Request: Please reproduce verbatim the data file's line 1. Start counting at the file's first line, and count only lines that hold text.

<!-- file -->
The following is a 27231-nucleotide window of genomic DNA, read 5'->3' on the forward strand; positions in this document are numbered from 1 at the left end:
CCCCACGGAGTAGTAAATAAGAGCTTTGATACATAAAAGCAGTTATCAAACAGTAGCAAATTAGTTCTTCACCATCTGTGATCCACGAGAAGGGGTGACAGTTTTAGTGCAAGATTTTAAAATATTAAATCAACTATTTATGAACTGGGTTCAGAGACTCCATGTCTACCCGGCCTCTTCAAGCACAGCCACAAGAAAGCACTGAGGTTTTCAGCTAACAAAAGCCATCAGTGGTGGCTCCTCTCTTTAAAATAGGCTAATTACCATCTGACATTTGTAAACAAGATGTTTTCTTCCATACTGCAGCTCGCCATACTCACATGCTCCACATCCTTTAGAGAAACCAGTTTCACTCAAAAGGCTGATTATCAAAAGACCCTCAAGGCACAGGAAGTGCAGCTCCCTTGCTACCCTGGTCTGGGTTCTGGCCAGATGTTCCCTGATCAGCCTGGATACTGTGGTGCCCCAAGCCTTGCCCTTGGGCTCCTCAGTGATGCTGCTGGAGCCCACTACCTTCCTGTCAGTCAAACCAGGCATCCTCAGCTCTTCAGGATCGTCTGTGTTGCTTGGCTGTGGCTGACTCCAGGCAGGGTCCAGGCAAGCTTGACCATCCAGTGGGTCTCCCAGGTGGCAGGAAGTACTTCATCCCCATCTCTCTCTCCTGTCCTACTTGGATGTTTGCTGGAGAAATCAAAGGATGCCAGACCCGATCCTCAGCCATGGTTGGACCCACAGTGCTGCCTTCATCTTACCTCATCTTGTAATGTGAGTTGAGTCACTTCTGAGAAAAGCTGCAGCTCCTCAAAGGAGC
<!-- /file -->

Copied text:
The following is a 27231-nucleotide window of genomic DNA, read 5'->3' on the forward strand; positions in this document are numbered from 1 at the left end: